Slaughterhouse comes equipped with a pair of Demonic Taskmasters, and we'll be adding a third. He's a terrific threat to drop on turn three, but he doesn't play well with others—not even his own kind. If multiple Taskmasters didn't cannibalize one another, we'd go for the full four, but this should give us a good chance of seeing one without overcrowding. As our final 3-drop, we'll be adding a pair of Wakedancers. Offering 4 power for 3 mana is an attractive offer, and in a deck like this, you should have as good a chance as any of ensuring that her morbid is active when she’s cast. Having a pair of 2/2 bodies from one casting is relevant as well here.

Havengul Vampire
Moving toward the top of the deck's curve, we don't have a lot of surprises in store since we're keeping both of the deck's rares (the Demonlord and the Harvester). That said, we'll happily add one more Havengul Vampire. Overall, we've taken the average converted mana cost of the deck's creatures from 3.20 down to 2.92, and we'll see an even further reduction once we repopulate the noncreature support.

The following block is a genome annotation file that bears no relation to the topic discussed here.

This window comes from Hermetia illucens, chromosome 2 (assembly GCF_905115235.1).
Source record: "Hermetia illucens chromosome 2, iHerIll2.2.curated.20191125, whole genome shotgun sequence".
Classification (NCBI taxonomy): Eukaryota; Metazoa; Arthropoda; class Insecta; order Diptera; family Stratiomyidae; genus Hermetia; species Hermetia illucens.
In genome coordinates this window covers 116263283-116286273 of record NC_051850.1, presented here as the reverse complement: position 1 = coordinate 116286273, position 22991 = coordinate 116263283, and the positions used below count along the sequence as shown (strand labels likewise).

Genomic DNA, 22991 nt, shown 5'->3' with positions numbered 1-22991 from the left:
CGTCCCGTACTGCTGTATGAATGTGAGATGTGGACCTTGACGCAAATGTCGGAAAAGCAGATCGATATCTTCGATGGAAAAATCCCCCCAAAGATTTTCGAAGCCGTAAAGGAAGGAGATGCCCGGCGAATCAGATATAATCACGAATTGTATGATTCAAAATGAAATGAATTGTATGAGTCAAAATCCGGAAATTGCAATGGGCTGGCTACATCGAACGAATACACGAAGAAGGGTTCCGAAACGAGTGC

Going all-in on morbid, we'll be taking advantage of the extreme lethality offered to us by the cards Tragic Slip and Brimstone Volley. Shoe-ins for this sort of construction, we'll want a full play set of both. The Slips should be able to kill anything we need it to at a single b, while the Volleys give us the range to burn out our opponent from across the table. The final four spells are our secret weapon, showing off the sinister and corrupting influence of evil: Thatcher Revolt.

Mark Rosewater's pick for his favorite card of the set, the Revolt is a perfect fit here. The three attacking Humans can get in for damage as well as a free morbid trigger if any of them is absorbed by your opponent's defenses. They can also be used to buff your Bloodflow Connoisseur or pay the blood price of your Demonlord of Ashmouth. Finally, at the end of their all-too-brief life cycle, they can give you another shot at morbid and/or trigger your Blood Artists and Havengul Vampire. In short, in a manner not unlike Lebowski's carpet, they really tie the deck together.

I hope you've enjoyed this second look at Avacyn Restored's Slaughterhouse. The deck as-is had loads of promise, but it’s maddeningly short of delivering all the evil wickedness the box promises. May you never look at a thatcher the same way again!